Iran’s hostile official position and attitude towards the Iraqi protests reflect the quagmire of the Iranian regime. Normally, Tehran would easily dismiss the protesters and de-legitimize the protests by inciting sectarianism. The Iranian regime would use the terms such as “Salafists, Wahhabis, Takfiris, radicals, terrorists, Baathist”—all anti-Iran Sunnis in the political lexicon of the Iranian regime—to convince the Shi’ites that these protests are orchestrated by outside powers to topple their government.
However, unlike previous times, the protesters now are largely Shi’ite. They typically form the popular base of the Shi’ite establishment in Iraq. They are protesting a Shi’ite-led government, they are tearing up photos of Shi’ite clerics, and confronting Shi’ite militias. This has created a dilemma for Iran.
The response of the Iraqi security forces to the protesters has been extremely violent. They used excessive force and live ammunition resulting in killing more than 100 and injuring more than one thousand.
The response of the Iraqi security forces to the protesters has been extremely violent. They used excessive force and live ammunition resulting in killing more than 100 protesters and injuring more than one thousand. Suppressing the young Iraqis with brutal force has reinforced the widespread belief within the protesters that pro-Iranian militias and members of Iran’s Revolutionary Guards are involved in the crackdown. Some observers find that impossible, however, given that the Iraqi government has no shortage of security forces to have to rely on Shi’ite militias or IRGC members.
Nevertheless, given previous cases where members of Hezbollah and the IRGC participated in cracking down on the Syrian protesters in 2011, not to mention the deployment of Shi’ite militias from Iraq and Lebanon to Iran earlier this year, it is highly likely that the Shi’ite militias and/or Iran’s IRGC members are involved in suppressing the latest protests in Iraq. It is not a matter of having a shortage in manpower, but more about showing commitment under the IRGC leadership to solidarity and unity.
Even if this is mere speculation, the fact that Iran’s official position, like the media outlets and many analysts, is very hostile to the Iraqi protests reinforces this assumption.
The Iraq Protests Might be Contagious
The protesters in Iraq share many grievances with previous protesters in Iran, who have also demonstrated against their government and the regime complaining of serious corruption and the deteriorating economic situation in the country. Officials and analysts in Iran are already drawing a link between the Iraqi protests and previous protests of the Iranian people against their government.
The Persian service of the “semi-official” news agency “Farsnews” published an article for Sayyid Abdullah Motawaliyan warning against “kicking the ball of fire towards the Iranian playground.” He said that “just like the 2018 protests in Iran, these protests are orchestrated via social media,” adding that “their goal is to stir up differences between Iraq and Iran and portray Tehran as a threat.”
Moreover, the Islamic Republic News Agency (IRNA), published an interview with Sayyid Hamid Husayni, secretary-general of the Iran-Iraq chamber of commerce, during which he said any reforms to be taken by the Iraqi government would hurt Iran, before claiming that this would be only in the short term because of the vast presence of Iran in the Iraqi market.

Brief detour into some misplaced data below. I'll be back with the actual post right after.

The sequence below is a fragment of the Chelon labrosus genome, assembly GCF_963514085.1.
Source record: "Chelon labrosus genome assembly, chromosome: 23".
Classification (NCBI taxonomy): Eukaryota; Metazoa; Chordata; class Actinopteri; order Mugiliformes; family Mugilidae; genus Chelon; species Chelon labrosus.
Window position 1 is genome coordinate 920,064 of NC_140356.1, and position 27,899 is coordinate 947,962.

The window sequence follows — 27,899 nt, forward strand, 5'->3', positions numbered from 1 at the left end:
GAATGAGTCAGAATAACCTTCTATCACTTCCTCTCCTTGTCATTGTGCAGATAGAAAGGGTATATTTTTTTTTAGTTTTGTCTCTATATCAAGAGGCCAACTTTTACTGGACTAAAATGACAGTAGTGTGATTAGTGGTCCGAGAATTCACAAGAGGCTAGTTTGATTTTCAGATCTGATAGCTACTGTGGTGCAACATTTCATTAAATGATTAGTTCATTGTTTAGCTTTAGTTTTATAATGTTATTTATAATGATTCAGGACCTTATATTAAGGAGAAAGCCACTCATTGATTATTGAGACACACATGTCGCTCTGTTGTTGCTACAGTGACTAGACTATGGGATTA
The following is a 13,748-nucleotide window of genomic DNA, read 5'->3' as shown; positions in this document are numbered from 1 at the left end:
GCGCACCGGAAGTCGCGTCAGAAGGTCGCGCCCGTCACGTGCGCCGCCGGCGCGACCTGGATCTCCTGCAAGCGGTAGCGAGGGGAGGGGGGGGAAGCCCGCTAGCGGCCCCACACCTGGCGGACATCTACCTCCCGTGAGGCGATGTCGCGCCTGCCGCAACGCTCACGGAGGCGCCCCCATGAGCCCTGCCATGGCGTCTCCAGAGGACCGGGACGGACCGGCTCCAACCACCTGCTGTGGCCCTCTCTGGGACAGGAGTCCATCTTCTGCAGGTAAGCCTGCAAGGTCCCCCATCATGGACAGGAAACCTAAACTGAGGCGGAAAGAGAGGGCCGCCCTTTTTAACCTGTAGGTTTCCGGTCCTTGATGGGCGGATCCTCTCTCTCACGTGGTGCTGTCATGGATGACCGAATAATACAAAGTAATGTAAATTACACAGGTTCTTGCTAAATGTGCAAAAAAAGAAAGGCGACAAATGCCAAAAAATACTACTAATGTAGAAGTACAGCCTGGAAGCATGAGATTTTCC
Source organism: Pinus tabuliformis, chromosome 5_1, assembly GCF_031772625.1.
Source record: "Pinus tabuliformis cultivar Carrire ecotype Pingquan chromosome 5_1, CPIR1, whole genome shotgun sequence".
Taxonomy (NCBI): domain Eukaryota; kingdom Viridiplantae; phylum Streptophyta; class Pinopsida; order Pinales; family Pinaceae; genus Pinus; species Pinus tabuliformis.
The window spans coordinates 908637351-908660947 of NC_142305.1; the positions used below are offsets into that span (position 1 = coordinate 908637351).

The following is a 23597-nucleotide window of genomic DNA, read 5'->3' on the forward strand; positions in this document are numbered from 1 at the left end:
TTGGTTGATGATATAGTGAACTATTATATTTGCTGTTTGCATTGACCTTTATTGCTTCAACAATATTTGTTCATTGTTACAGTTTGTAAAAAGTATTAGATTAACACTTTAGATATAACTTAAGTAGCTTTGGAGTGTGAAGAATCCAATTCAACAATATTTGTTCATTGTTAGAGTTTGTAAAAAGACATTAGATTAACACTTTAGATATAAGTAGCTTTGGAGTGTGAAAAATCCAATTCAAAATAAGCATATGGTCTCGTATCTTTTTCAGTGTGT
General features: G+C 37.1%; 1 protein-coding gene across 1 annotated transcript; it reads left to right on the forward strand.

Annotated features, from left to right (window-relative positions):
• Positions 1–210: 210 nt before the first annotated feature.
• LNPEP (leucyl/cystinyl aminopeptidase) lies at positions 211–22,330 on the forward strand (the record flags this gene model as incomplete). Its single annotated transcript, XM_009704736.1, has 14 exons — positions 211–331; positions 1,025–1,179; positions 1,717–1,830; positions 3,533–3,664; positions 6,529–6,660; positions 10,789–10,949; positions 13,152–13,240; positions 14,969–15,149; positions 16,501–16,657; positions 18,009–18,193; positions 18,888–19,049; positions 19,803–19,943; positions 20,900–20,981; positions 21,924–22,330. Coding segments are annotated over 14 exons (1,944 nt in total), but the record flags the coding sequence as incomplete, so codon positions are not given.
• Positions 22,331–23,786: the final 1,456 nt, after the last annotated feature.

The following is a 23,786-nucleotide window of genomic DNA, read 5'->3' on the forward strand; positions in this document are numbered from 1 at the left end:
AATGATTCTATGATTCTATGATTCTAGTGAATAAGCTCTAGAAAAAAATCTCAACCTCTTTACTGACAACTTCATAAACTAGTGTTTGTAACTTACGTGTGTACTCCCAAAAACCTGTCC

Officials in Tehran fear that the protests in Iraq could ignite similar protests against the regime in Iran since they come against the backdrop of the deteriorating situation and living standards inside Iran itself.
Obviously, the Iranian regime has a good reason to believe that the situation in Iraq is highly contagious; it bears a lot of similarities to Iran. Officials in Tehran fear that the protests in Iraq could ignite similar protests against the regime in Iran since they come against the backdrop of the deteriorating situation and living standards inside Iran itself. Just like Iraq, Iran is a very rich country in terms of hydrocarbons and is considered one of the top 15 major mineral-rich countries in the world. Yet, statistics show that Iranians today are 30% poorer since the four decades of the mullah’s rule.
According to the head of the workers’ group in the Iranian Shura Council, Ali Ridha Mahjoub, the rate of extreme poverty in Iran rose from 17 percent in 2017 to 34 percent in 2018. This means Iranians who receive less than two dollars a day constitute more than one-third of the population today.
International Monetary Fund reports show that the Iranian economy shrank in 2018. A recent Gallup poll shows that a record 57% of Iranians saw their economic conditions worsening. According to the latest report by the World Bank, Iran’s economy is expected to contract further by 8.7% in 2019/20.
Officials in Iran usually blame all this on the US sanctions. However, poor management, deep corruption, and the expansive regional agenda of the IRGC and Iranian regime have all contributed to depriving the Iranians of the high income they deserve and to a vast waste of the country’s financial resources.
Transparency International puts Iran among the most corrupt countries in the world. Iran ranks 42 out of 180. Occasionally, the Iranian regime announces that it will crack down on corruption, but experts think that this is just an attempt to buy legitimacy.
In July, for example, Mahmoud Vaezi, the chief of staff of Iran’s President Hassan Rouhani, said in an official letter to several Iranian ministers that one billion euros ($1.12 billion) in hard currency allocated for importing medicines and essential goods for the Iranian people had just “disappeared”!
Moreover, the IRGC which controls at least 30% of the Iranian economy is spending billions of dollars on its expansive agenda, supporting dictators such as Assad, proliferating sectarian militias, and executing regional malign activities. Earlier this year, Alireza Zakani, a former member of parliament who is considered to be a hardliner conservative, confessed that “there is no single case of corruption unless a power stands behind it.”
Shahir Shahidsaless, an Iranian writer and analyst believes that the corruption in Iran is deeply rooted and is strongly linked to the regime and the country’s power structure.
Clearly, the present uncertainty surrounding the Iraqi situation makes it hard to predict how things will evolve. However, whatever happens next will certainly leave its impact on Iran’s interest and influence in Iraq first. If the protests continue, the Iranian regime’s anxiety will rise to a new level. Undoubtedly, the Iranian government and its affiliated Shi’ite militias will remain determined to contain the possible implications of that unrest within the borders of Iraq.